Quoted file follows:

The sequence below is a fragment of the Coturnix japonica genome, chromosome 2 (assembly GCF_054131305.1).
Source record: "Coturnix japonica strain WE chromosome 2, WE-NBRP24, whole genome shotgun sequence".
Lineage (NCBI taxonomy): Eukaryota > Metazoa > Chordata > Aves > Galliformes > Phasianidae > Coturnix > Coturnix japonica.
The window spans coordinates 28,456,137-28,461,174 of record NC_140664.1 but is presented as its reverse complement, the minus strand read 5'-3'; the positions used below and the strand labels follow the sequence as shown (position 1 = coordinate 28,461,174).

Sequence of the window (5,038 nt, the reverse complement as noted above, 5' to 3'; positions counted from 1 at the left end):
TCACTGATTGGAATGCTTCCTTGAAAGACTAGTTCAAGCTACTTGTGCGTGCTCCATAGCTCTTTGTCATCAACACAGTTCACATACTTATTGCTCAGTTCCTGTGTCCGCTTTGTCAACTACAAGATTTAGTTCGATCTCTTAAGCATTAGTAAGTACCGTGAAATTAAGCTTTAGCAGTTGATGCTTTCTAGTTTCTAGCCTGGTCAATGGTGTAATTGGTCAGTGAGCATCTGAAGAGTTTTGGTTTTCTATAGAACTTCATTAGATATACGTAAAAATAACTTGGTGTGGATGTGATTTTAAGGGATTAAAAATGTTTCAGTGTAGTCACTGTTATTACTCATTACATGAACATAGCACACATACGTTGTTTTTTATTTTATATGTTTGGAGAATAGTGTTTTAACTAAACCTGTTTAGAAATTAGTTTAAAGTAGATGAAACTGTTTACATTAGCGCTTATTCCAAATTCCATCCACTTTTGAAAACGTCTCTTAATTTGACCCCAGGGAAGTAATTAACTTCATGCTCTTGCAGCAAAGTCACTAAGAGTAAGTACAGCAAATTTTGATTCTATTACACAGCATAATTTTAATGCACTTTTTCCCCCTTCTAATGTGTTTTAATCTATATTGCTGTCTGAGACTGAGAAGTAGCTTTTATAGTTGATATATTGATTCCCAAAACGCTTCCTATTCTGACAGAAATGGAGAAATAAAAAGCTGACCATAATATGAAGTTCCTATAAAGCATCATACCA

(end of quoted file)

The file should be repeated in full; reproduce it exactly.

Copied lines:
The sequence below is a fragment of the Coturnix japonica genome, chromosome 2 (assembly GCF_054131305.1).
Source record: "Coturnix japonica strain WE chromosome 2, WE-NBRP24, whole genome shotgun sequence".
Lineage (NCBI taxonomy): Eukaryota > Metazoa > Chordata > Aves > Galliformes > Phasianidae > Coturnix > Coturnix japonica.
The window spans coordinates 28,456,137-28,461,174 of record NC_140664.1 but is presented as its reverse complement, the minus strand read 5'-3'; the positions used below and the strand labels follow the sequence as shown (position 1 = coordinate 28,461,174).

Sequence of the window (5,038 nt, the reverse complement as noted above, 5' to 3'; positions counted from 1 at the left end):
TCACTGATTGGAATGCTTCCTTGAAAGACTAGTTCAAGCTACTTGTGCGTGCTCCATAGCTCTTTGTCATCAACACAGTTCACATACTTATTGCTCAGTTCCTGTGTCCGCTTTGTCAACTACAAGATTTAGTTCGATCTCTTAAGCATTAGTAAGTACCGTGAAATTAAGCTTTAGCAGTTGATGCTTTCTAGTTTCTAGCCTGGTCAATGGTGTAATTGGTCAGTGAGCATCTGAAGAGTTTTGGTTTTCTATAGAACTTCATTAGATATACGTAAAAATAACTTGGTGTGGATGTGATTTTAAGGGATTAAAAATGTTTCAGTGTAGTCACTGTTATTACTCATTACATGAACATAGCACACATACGTTGTTTTTTATTTTATATGTTTGGAGAATAGTGTTTTAACTAAACCTGTTTAGAAATTAGTTTAAAGTAGATGAAACTGTTTACATTAGCGCTTATTCCAAATTCCATCCACTTTTGAAAACGTCTCTTAATTTGACCCCAGGGAAGTAATTAACTTCATGCTCTTGCAGCAAAGTCACTAAGAGTAAGTACAGCAAATTTTGATTCTATTACACAGCATAATTTTAATGCACTTTTTCCCCCTTCTAATGTGTTTTAATCTATATTGCTGTCTGAGACTGAGAAGTAGCTTTTATAGTTGATATATTGATTCCCAAAACGCTTCCTATTCTGACAGAAATGGAGAAATAAAAAGCTGACCATAATATGAAGTTCCTATAAAGCATCATACCA